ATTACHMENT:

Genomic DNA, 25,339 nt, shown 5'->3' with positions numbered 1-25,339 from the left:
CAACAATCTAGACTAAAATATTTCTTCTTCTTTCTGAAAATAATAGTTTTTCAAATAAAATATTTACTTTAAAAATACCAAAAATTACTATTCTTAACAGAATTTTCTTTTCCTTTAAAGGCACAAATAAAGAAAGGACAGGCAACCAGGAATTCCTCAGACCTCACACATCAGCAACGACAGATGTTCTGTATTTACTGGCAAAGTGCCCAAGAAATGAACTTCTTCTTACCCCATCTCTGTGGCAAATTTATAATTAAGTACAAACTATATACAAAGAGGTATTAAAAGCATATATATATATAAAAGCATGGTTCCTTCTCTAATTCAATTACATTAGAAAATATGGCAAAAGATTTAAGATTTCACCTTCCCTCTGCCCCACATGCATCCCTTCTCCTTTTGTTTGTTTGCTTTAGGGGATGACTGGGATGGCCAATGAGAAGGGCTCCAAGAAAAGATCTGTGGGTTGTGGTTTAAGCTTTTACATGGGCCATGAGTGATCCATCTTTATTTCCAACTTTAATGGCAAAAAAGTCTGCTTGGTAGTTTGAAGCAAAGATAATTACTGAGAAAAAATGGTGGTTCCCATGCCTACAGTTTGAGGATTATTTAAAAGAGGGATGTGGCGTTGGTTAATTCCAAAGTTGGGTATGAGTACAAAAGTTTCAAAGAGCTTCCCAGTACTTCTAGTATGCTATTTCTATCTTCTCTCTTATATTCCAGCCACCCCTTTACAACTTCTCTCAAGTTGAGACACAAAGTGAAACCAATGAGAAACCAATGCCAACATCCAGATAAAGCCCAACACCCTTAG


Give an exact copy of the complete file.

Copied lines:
Genomic DNA, 25,339 nt, shown 5'->3' with positions numbered 1-25,339 from the left:
CAACAATCTAGACTAAAATATTTCTTCTTCTTTCTGAAAATAATAGTTTTTCAAATAAAATATTTACTTTAAAAATACCAAAAATTACTATTCTTAACAGAATTTTCTTTTCCTTTAAAGGCACAAATAAAGAAAGGACAGGCAACCAGGAATTCCTCAGACCTCACACATCAGCAACGACAGATGTTCTGTATTTACTGGCAAAGTGCCCAAGAAATGAACTTCTTCTTACCCCATCTCTGTGGCAAATTTATAATTAAGTACAAACTATATACAAAGAGGTATTAAAAGCATATATATATATAAAAGCATGGTTCCTTCTCTAATTCAATTACATTAGAAAATATGGCAAAAGATTTAAGATTTCACCTTCCCTCTGCCCCACATGCATCCCTTCTCCTTTTGTTTGTTTGCTTTAGGGGATGACTGGGATGGCCAATGAGAAGGGCTCCAAGAAAAGATCTGTGGGTTGTGGTTTAAGCTTTTACATGGGCCATGAGTGATCCATCTTTATTTCCAACTTTAATGGCAAAAAAGTCTGCTTGGTAGTTTGAAGCAAAGATAATTACTGAGAAAAAATGGTGGTTCCCATGCCTACAGTTTGAGGATTATTTAAAAGAGGGATGTGGCGTTGGTTAATTCCAAAGTTGGGTATGAGTACAAAAGTTTCAAAGAGCTTCCCAGTACTTCTAGTATGCTATTTCTATCTTCTCTCTTATATTCCAGCCACCCCTTTACAACTTCTCTCAAGTTGAGACACAAAGTGAAACCAATGAGAAACCAATGCCAACATCCAGATAAAGCCCAACACCCTTAG